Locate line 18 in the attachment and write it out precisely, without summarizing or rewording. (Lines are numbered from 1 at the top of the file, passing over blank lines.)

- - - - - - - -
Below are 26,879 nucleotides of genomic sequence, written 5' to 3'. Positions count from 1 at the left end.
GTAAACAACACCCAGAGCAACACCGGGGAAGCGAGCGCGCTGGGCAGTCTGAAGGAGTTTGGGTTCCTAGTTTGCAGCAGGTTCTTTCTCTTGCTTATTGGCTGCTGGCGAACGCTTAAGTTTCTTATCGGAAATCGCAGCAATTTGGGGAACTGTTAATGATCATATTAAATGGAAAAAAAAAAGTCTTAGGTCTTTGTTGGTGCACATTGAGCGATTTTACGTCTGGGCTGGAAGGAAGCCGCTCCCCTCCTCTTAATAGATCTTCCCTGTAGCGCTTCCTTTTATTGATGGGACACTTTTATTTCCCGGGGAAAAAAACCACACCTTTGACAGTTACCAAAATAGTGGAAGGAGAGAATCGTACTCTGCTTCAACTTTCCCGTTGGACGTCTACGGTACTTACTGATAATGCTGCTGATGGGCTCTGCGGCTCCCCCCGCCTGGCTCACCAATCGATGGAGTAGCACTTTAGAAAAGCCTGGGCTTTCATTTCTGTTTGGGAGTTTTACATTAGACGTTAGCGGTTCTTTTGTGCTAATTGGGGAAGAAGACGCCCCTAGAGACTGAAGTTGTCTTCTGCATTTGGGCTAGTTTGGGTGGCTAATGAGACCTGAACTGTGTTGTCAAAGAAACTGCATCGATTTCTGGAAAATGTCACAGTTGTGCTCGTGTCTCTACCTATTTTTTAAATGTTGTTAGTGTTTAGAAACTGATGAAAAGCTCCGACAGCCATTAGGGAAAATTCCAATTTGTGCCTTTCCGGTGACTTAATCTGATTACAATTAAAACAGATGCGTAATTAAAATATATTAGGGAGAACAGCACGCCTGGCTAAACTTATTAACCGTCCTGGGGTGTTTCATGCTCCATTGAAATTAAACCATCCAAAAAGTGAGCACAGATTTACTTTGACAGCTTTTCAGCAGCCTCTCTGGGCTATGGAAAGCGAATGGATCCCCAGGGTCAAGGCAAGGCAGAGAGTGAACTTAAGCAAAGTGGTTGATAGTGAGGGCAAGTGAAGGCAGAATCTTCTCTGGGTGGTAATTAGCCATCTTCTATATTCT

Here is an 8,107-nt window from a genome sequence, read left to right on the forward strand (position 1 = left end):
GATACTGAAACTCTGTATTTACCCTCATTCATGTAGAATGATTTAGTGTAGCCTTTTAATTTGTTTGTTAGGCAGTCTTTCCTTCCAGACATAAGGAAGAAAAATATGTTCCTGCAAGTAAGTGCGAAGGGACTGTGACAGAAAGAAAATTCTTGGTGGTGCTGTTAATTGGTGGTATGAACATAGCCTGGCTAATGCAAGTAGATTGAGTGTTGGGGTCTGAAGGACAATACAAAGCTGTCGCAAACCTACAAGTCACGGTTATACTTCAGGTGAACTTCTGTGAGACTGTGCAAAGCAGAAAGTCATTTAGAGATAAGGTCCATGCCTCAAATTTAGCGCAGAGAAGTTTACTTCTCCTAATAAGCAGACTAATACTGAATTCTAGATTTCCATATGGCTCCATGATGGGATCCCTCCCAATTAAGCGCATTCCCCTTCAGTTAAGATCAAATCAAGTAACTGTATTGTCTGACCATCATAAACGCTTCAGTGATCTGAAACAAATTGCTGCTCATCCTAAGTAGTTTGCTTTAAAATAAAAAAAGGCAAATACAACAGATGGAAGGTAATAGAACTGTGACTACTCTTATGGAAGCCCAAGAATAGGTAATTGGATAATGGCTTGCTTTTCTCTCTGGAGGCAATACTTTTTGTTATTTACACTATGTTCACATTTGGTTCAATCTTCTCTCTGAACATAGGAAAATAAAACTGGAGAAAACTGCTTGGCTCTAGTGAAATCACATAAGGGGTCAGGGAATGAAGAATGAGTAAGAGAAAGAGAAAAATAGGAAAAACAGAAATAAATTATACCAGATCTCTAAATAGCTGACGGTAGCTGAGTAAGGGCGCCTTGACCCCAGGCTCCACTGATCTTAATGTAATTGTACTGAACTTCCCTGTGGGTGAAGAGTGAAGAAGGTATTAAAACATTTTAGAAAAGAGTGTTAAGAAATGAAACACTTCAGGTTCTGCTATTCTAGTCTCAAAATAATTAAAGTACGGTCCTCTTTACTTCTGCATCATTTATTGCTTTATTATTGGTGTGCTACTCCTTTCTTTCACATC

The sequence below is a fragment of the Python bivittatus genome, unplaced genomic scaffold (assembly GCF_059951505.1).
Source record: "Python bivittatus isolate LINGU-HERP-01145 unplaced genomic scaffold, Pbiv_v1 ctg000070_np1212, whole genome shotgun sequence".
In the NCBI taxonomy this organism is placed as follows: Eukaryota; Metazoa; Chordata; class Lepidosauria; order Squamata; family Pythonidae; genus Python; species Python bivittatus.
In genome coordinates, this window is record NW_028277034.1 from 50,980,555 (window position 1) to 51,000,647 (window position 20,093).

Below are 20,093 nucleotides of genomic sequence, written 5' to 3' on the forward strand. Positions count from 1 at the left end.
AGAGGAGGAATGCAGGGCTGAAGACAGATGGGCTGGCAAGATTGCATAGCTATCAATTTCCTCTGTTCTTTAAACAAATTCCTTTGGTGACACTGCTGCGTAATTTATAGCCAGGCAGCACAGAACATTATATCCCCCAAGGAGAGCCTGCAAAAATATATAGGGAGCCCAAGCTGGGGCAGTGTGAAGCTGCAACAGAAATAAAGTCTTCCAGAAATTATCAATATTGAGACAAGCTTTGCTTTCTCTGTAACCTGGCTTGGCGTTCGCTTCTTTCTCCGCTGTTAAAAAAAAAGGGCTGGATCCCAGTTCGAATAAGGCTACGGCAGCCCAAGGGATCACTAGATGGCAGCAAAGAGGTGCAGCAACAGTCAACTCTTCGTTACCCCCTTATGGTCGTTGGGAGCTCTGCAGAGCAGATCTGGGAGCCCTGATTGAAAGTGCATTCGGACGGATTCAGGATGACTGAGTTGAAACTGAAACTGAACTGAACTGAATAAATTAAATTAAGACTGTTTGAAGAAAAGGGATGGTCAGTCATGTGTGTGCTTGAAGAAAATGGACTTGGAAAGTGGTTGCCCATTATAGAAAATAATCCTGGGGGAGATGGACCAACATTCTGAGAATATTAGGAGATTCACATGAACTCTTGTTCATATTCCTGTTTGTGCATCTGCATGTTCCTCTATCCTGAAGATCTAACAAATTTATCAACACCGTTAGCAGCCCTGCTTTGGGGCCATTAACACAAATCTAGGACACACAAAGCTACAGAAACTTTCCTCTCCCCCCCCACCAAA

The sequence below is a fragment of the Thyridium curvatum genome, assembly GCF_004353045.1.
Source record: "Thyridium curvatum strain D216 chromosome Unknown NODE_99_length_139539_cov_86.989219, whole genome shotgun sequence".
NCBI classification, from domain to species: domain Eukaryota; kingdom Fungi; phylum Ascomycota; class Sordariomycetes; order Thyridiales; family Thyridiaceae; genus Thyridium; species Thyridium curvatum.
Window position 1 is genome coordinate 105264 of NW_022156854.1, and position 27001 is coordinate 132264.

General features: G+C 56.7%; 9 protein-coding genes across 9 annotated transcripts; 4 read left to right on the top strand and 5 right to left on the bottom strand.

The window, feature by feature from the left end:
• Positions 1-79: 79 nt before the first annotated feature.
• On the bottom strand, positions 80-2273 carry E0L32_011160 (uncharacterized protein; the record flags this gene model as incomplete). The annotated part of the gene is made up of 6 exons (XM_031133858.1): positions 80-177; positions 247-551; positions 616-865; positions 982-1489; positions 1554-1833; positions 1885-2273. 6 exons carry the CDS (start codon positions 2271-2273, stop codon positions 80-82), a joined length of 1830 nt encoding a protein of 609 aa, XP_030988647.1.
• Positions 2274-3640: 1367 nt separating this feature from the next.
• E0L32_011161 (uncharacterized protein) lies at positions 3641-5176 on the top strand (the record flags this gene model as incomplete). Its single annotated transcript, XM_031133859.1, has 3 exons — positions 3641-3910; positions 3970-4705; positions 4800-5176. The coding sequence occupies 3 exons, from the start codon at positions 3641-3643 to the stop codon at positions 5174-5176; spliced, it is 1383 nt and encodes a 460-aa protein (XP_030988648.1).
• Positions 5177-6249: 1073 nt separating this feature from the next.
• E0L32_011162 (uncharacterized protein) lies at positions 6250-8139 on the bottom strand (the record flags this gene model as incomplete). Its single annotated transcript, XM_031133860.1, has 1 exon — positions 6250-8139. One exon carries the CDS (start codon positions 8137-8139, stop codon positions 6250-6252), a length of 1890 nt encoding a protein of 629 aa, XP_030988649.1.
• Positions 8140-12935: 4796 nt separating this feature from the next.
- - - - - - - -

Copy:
• On the bottom strand, positions 80-2273 carry E0L32_011160 (uncharacterized protein; the record flags this gene model as incomplete). The annotated part of the gene is made up of 6 exons (XM_031133858.1): positions 80-177; positions 247-551; positions 616-865; positions 982-1489; positions 1554-1833; positions 1885-2273. 6 exons carry the CDS (start codon positions 2271-2273, stop codon positions 80-82), a joined length of 1830 nt encoding a protein of 609 aa, XP_030988647.1.